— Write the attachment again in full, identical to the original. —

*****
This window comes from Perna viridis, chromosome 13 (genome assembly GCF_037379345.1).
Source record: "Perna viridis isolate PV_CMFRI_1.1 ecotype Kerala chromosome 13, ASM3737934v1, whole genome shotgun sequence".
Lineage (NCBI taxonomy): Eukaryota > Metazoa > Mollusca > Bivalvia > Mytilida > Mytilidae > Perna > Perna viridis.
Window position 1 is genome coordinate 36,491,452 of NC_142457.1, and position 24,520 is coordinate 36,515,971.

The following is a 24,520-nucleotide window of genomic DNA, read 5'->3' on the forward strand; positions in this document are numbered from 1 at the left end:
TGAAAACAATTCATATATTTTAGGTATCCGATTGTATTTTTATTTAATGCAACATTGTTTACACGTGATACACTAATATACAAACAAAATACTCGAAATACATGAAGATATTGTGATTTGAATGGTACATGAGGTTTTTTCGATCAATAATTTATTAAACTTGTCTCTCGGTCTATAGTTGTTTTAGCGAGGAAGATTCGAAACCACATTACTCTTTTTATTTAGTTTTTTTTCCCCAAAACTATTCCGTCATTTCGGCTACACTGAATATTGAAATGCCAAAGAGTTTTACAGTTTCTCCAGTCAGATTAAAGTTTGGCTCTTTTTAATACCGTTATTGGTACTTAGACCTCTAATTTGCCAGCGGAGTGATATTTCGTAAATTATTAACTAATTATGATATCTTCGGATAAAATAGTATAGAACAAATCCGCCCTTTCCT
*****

This window comes from Perna viridis, chromosome 13 (genome assembly GCF_037379345.1).
Source record: "Perna viridis isolate PV_CMFRI_1.1 ecotype Kerala chromosome 13, ASM3737934v1, whole genome shotgun sequence".
Lineage (NCBI taxonomy): Eukaryota > Metazoa > Mollusca > Bivalvia > Mytilida > Mytilidae > Perna > Perna viridis.
Window position 1 is genome coordinate 36,491,452 of NC_142457.1, and position 24,520 is coordinate 36,515,971.

The following is a 24,520-nucleotide window of genomic DNA, read 5'->3' on the forward strand; positions in this document are numbered from 1 at the left end:
TGAAAACAATTCATATATTTTAGGTATCCGATTGTATTTTTATTTAATGCAACATTGTTTACACGTGATACACTAATATACAAACAAAATACTCGAAATACATGAAGATATTGTGATTTGAATGGTACATGAGGTTTTTTCGATCAATAATTTATTAAACTTGTCTCTCGGTCTATAGTTGTTTTAGCGAGGAAGATTCGAAACCACATTACTCTTTTTATTTAGTTTTTTTTCCCCAAAACTATTCCGTCATTTCGGCTACACTGAATATTGAAATGCCAAAGAGTTTTACAGTTTCTCCAGTCAGATTAAAGTTTGGCTCTTTTTAATACCGTTATTGGTACTTAGACCTCTAATTTGCCAGCGGAGTGATATTTCGTAAATTATTAACTAATTATGATATCTTCGGATAAAATAGTATAGAACAAATCCGCCCTTTCCT